Support for leasehold
Leaseholders living in mixed-use buildings cannot currently enfranchise or claim a right to manage if 25 per cent or more of their building’s floor space is utilised for non-residential units. The UK Government wants to increase this limit to 50 per cent, as it believes it would enable more leaseholders to buy their freehold or take over management of their building.
New plans by the UK Government would reduce the price paid by leaseholders for a freehold by requiring landlords to retain an interest in any units not participating in the enfranchisement claim, with additional proposals in the consultation aiming to make it cheaper for leaseholders to collectively buy their freehold.
Thousands of homeowners are stuck in leasehold houses they cannot afford to continue living in and cannot sell. We surveyed over 1,000 people who bought a leasehold house to explore the extent of the scandal which has left thousands of Brits trapped in leases leases with third parties.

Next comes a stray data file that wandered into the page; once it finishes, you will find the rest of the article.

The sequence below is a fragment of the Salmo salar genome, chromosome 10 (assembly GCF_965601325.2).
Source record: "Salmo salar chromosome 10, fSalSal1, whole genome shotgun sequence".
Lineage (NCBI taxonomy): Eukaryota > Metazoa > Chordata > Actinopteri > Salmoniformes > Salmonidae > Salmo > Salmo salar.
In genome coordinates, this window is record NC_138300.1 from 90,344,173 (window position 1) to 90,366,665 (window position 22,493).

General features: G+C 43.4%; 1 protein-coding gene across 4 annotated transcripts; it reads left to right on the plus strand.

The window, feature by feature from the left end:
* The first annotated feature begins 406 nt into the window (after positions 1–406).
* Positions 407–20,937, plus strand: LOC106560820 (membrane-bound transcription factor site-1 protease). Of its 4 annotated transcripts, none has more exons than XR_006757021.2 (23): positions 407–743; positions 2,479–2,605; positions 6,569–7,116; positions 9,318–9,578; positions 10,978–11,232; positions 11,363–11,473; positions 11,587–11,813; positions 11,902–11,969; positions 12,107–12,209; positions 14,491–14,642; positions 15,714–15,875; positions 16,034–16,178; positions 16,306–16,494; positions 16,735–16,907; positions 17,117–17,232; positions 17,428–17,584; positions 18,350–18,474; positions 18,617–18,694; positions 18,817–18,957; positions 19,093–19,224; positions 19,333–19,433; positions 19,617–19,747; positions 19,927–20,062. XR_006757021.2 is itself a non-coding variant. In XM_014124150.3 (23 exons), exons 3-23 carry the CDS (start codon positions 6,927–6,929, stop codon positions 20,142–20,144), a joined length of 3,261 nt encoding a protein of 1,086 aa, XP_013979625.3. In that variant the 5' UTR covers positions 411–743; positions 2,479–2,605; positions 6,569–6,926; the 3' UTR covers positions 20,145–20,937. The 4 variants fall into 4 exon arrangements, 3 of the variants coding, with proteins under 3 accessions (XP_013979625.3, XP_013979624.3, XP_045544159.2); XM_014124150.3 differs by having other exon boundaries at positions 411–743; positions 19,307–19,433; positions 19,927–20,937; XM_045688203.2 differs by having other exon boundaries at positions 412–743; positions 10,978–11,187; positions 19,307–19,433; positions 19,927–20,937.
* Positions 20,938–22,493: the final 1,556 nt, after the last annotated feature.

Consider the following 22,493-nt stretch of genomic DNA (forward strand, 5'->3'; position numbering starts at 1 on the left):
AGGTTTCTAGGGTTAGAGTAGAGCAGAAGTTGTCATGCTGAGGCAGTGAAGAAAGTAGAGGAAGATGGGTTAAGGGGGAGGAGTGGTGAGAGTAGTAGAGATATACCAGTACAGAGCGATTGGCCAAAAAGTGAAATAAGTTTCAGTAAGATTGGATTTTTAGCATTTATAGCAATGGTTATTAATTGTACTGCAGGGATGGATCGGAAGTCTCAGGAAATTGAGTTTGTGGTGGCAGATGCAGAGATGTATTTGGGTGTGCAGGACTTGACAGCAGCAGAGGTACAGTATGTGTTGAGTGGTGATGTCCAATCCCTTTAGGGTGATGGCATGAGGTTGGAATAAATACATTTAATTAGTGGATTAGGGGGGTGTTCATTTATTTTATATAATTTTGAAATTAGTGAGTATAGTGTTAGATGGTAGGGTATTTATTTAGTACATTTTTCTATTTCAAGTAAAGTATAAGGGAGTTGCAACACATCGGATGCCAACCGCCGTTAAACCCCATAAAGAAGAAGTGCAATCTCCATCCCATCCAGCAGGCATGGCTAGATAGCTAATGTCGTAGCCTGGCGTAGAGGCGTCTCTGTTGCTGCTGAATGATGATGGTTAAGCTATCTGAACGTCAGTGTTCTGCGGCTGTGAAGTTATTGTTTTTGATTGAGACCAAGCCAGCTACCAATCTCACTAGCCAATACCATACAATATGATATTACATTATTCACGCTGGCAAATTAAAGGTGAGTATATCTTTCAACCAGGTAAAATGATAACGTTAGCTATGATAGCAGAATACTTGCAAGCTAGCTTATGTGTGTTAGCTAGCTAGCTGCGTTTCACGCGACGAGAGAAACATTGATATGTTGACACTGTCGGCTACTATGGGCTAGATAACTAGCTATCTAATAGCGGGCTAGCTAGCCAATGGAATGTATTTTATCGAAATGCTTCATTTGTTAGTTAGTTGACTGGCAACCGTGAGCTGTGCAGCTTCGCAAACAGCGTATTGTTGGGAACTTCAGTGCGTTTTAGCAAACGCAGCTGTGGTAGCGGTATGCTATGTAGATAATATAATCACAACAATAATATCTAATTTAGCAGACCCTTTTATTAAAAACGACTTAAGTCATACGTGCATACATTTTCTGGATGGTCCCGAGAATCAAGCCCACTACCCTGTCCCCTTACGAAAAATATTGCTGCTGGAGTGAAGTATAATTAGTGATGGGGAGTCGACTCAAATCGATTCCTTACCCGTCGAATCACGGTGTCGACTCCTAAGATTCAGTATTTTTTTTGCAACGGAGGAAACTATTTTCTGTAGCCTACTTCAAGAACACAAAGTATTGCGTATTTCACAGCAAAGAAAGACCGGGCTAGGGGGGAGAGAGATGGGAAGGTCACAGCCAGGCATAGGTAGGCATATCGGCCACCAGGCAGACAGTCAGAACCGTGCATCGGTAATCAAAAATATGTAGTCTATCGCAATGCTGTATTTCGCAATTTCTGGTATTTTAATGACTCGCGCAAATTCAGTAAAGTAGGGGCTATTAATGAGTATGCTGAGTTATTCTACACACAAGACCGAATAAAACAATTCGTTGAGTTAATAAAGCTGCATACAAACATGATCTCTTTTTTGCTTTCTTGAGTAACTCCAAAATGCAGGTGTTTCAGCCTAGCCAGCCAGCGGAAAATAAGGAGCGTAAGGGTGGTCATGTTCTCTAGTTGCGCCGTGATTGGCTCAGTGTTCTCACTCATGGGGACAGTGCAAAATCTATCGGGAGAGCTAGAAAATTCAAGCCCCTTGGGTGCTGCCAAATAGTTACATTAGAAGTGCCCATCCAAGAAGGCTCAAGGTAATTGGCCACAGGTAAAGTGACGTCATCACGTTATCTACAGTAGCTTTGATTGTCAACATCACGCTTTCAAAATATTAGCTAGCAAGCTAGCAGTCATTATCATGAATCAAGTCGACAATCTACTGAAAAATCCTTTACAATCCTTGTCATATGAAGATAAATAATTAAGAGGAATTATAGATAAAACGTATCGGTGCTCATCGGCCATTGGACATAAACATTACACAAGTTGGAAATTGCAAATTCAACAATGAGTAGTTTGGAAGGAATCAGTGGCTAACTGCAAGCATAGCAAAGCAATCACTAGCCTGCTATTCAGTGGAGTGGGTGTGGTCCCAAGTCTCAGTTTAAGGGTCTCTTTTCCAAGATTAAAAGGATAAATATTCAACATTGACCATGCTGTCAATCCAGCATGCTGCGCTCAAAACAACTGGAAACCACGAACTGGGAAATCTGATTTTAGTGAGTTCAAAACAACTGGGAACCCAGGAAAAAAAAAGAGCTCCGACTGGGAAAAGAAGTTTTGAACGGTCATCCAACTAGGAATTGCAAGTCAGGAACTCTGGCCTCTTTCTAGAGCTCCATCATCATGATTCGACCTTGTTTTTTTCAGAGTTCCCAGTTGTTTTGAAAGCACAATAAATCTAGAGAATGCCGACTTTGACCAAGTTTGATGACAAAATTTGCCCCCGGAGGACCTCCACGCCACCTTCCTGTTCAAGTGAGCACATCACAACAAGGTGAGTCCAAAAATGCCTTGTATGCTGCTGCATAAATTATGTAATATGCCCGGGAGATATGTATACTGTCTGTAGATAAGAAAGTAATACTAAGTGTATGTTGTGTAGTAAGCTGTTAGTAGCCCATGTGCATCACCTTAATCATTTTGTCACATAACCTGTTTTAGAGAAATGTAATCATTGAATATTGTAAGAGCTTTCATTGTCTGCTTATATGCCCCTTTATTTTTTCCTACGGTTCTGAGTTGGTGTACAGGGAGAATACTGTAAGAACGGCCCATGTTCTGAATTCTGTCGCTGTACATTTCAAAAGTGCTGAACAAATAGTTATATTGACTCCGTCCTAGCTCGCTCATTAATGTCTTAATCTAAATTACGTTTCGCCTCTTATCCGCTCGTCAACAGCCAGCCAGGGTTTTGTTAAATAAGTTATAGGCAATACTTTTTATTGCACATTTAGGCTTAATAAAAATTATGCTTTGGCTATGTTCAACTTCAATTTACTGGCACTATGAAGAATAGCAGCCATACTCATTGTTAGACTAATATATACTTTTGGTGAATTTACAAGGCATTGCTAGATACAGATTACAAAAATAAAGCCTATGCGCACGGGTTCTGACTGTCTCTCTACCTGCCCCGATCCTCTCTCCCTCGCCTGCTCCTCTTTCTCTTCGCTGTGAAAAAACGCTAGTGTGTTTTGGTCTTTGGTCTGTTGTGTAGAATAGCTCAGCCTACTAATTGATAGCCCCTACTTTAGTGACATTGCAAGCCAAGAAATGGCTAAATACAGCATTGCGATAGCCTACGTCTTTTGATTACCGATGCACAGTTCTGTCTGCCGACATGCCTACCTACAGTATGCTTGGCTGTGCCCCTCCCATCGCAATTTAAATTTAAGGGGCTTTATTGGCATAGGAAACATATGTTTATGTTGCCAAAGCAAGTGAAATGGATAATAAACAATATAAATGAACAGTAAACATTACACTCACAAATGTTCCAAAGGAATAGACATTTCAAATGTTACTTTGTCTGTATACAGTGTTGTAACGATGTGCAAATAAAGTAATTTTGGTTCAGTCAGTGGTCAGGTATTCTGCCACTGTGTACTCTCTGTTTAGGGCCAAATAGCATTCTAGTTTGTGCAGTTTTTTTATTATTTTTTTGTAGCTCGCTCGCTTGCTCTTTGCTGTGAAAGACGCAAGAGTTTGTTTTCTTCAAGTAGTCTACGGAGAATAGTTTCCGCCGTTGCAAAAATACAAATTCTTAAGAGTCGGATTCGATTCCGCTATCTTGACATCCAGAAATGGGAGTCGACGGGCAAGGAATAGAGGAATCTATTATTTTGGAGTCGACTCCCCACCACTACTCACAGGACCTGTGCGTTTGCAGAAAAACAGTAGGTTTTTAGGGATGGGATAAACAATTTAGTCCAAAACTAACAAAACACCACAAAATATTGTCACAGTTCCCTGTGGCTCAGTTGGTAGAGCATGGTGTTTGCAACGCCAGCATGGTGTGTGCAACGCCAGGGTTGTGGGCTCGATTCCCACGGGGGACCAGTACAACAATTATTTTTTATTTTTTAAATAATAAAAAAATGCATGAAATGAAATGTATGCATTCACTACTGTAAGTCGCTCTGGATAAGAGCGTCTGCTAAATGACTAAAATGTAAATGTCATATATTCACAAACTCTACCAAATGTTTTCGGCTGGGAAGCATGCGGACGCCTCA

A ‘mandatory leaseback’ would require landlords to keep a lease on some properties in the building, reducing the cost of a collective buyout of their building, making buying their freehold affordable for more leaseholders.
Support for commonhold
The UK Government is also calling for views on changes to support greater use of commonhold as an alternative form of homeownership to leasehold – including for those in Shared Ownership schemes in England.
The commonhold model allows homeowners to collectively own the building their flat is in from the outset, with a greater say on their building’s management, shared facilities and related costs.
Consumers and providers of Shared Ownership homes are now being invited to have their say on how decision-making in commonhold blocks could operate under the new Shared Ownership model, in England.
The consultation is running for six weeks until 22 February 2022, and Propertymark members can respond directly or send views and opinions to Propertymark’s Policy and Campaigns Team.
Leasehold reform (Groundrent) Bill
In addition to these reforms, the Leasehold Reform (Ground Rent) Bill is currently making its way through Parliament. Once passed the legislation will put an end to ground rents for most new residential leasehold properties as part of the most significant changes to property law in a generation.
Furthermore, as well as limiting ground rent to a peppercorn for most new residential leases, provisions in the Bill also mean that when a leaseholder extends their lease using the non-statutory process, the ground rent they pay on the extended term will be limited to a peppercorn.